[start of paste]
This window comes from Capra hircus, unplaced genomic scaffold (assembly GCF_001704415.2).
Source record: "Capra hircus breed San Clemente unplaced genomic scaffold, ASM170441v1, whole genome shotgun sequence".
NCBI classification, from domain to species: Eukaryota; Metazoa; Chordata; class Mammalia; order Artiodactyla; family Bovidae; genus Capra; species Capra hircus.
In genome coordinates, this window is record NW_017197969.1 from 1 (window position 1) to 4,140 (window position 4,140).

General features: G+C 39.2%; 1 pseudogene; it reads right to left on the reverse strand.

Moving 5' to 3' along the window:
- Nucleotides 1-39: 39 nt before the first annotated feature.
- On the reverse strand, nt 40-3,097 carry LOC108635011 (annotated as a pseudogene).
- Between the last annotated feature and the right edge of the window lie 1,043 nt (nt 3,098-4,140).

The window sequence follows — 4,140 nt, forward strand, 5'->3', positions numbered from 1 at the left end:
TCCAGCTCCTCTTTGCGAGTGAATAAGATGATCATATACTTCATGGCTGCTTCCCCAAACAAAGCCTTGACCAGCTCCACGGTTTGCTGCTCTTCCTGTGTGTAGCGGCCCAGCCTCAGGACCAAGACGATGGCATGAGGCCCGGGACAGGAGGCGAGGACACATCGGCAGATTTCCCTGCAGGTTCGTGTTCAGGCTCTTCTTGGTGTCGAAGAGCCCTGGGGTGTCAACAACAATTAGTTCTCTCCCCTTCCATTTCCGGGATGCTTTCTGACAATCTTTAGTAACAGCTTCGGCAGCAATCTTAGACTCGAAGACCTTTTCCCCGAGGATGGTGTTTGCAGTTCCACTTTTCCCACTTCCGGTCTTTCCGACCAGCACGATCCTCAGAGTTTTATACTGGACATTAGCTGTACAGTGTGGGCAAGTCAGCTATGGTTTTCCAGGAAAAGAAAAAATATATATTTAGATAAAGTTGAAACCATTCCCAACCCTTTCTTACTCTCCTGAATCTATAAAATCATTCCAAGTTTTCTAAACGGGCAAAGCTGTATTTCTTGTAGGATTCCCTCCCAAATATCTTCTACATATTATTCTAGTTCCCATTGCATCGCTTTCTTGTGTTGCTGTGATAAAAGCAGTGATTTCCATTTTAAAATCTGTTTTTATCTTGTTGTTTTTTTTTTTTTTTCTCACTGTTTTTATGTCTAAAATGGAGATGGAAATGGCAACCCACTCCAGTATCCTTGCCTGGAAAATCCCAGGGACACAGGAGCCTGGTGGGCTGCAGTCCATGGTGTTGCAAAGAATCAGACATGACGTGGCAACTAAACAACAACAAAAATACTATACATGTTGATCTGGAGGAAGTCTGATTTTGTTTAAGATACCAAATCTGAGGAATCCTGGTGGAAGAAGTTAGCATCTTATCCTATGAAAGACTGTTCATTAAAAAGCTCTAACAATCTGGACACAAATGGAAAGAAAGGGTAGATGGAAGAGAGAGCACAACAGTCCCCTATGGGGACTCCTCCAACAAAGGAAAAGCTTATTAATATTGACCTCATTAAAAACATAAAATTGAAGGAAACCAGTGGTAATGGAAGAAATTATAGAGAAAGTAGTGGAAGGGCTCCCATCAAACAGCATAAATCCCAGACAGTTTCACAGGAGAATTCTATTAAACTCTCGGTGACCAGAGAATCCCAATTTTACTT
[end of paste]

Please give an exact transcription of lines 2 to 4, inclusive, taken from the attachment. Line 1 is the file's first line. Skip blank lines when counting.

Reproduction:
Source record: "Capra hircus breed San Clemente unplaced genomic scaffold, ASM170441v1, whole genome shotgun sequence".
NCBI classification, from domain to species: Eukaryota; Metazoa; Chordata; class Mammalia; order Artiodactyla; family Bovidae; genus Capra; species Capra hircus.
In genome coordinates, this window is record NW_017197969.1 from 1 (window position 1) to 4,140 (window position 4,140).